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A Dolls House

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A Dolls House

A Dolls House represents a women's marital life from many years ago. The central theme of this play is Nora''s rebellion against society and everything that was expected of her. Nora shows this by breaking away from all the standards and expectations her husband and society had set up for her. Women were not considered of importance to their husbands and that made women feel like in a "dolls house", such as with Nora and her husband Helmer. In her time women were not supposed to be independent. They were to support their husbands, take care of the children, cook, clean, and make everything perfect around the house. Nora had two main rebellions; her taking out the loan, and when she left her family, and everything was all planned out by her.

Nora''s first rebellion was when she took out a loan so that she could pay for her husband, Torvald's medical treatment. It was against the law for women to take out a loan without their husbands consent. When she did this she proved that she was not as submissive and helpless as Torvald thought she was. He called her "helpless". A perfect example of Torvald's control and Nora's submissiveness was when she got him to re-teach her the tarantella. She already knew the dance but she acted as if she needed him to re-teach her the whole thing. When he says to her "Watching you swing and dance the tarantella makes my blood rush". This shows that he is more interested in her physically than emotionally. Then when she told him to stop he said to her, "am I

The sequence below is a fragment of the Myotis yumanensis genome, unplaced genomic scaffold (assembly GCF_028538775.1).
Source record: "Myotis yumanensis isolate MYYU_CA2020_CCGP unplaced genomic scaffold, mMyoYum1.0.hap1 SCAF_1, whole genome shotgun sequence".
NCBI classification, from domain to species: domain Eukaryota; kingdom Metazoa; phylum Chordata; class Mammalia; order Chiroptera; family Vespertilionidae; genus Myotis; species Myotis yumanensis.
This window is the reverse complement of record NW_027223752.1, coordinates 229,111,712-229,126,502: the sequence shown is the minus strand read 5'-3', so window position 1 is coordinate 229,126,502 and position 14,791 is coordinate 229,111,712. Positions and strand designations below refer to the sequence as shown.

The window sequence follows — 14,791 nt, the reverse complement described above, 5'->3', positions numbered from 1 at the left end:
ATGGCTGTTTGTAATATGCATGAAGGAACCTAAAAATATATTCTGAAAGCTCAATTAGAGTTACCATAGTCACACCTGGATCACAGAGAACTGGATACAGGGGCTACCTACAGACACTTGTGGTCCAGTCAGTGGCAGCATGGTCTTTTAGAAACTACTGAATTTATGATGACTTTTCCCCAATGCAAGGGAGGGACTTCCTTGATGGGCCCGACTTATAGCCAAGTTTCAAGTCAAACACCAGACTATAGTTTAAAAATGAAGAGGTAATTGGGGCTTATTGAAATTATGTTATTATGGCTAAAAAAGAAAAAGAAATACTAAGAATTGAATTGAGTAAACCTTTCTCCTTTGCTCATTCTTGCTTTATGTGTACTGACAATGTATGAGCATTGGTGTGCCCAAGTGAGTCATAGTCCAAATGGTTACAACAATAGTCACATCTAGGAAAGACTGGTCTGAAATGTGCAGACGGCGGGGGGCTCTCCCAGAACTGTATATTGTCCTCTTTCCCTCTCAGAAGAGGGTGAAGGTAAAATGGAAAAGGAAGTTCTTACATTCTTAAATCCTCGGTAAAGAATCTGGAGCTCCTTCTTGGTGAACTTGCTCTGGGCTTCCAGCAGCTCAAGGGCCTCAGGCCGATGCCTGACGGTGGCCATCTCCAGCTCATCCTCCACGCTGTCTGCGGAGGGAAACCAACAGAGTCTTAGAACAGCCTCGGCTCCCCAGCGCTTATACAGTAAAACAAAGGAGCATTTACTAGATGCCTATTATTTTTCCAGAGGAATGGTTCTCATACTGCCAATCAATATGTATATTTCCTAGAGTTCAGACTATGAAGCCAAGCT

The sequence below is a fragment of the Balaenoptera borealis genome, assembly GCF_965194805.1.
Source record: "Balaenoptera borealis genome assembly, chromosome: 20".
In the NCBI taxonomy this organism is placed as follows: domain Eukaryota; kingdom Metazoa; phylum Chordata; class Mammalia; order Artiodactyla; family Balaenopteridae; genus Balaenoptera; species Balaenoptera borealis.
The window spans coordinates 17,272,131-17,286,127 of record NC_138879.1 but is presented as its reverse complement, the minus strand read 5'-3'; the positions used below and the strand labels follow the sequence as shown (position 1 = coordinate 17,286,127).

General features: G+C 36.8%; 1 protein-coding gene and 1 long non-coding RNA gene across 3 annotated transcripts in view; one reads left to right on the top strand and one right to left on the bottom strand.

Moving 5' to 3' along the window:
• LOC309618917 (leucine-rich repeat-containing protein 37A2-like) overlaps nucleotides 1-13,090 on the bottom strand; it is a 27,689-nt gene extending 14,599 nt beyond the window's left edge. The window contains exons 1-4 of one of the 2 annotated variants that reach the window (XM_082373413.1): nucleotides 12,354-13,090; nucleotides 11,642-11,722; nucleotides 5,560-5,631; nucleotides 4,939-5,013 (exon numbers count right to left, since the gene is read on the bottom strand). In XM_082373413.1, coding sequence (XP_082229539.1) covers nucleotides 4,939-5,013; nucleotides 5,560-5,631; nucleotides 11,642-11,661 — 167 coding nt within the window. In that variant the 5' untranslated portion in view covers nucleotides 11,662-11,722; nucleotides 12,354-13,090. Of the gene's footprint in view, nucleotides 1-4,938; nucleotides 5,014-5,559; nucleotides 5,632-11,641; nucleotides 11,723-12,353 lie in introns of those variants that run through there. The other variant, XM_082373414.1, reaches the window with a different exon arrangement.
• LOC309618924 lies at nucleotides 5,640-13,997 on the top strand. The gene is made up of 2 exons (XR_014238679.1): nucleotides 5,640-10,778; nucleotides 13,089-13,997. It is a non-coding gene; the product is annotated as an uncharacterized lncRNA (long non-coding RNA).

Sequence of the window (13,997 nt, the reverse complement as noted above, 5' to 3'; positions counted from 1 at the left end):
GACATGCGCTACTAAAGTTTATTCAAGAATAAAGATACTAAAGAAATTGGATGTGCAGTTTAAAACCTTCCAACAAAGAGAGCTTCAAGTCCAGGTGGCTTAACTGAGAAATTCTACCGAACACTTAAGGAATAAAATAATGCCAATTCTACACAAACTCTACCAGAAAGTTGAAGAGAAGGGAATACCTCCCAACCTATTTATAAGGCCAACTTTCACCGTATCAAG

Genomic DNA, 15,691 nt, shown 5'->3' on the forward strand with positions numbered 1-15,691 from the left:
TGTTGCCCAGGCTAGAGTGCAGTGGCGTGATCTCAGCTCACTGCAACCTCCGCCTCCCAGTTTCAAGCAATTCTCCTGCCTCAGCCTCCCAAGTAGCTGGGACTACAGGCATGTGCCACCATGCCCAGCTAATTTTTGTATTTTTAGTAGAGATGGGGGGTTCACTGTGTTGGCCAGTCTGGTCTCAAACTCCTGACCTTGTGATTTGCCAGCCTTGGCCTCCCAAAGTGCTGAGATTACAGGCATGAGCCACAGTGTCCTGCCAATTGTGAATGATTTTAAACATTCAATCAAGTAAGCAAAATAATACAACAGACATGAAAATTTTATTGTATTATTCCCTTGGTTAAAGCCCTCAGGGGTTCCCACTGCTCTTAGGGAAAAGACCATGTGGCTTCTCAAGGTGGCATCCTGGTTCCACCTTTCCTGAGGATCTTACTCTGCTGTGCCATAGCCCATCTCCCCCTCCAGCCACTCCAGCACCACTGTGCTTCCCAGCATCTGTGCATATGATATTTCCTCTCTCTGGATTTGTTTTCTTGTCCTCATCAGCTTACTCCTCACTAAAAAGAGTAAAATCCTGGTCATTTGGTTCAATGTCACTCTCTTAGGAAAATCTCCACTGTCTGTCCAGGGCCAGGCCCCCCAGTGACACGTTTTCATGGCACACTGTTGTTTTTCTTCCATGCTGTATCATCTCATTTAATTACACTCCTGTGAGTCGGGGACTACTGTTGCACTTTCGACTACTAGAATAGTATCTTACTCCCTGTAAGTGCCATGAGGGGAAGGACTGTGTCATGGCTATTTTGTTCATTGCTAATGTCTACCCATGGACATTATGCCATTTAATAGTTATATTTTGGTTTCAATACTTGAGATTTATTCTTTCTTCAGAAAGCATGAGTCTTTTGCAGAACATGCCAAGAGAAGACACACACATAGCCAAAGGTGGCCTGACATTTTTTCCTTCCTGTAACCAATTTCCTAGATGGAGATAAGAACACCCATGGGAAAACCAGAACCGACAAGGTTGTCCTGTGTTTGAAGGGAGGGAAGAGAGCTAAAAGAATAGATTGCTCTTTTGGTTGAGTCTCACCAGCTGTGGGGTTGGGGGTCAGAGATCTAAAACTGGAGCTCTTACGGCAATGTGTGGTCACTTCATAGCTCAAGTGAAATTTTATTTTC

not your husband?" Again, this is an example of Torvald's control over Nora, and how he thinks that she is there to fulfill his every desire on command. Torvald does not trust her with any money and with the little money that he does trust her with he is afraid that she will spend it on Macaroons, a candy that he has forbid her to eat. He calls her his "little squirrel", and many other animal names in a way to degrade her.

Nora's second rebellion was when she left Torvald and her children. The society she lived in demanded that she should submit to her husband and that she should take a place under him. Society considered women to be property of their husbands and that they should fulfil their every command. When Krogstad tries to blackmail Nora, and Torvald did not even support her she realized that there was a problem. Then finally when Torvald realizes that his social stature will not be harmed he displays his real feeling for Nora, both physically and emotionally. It



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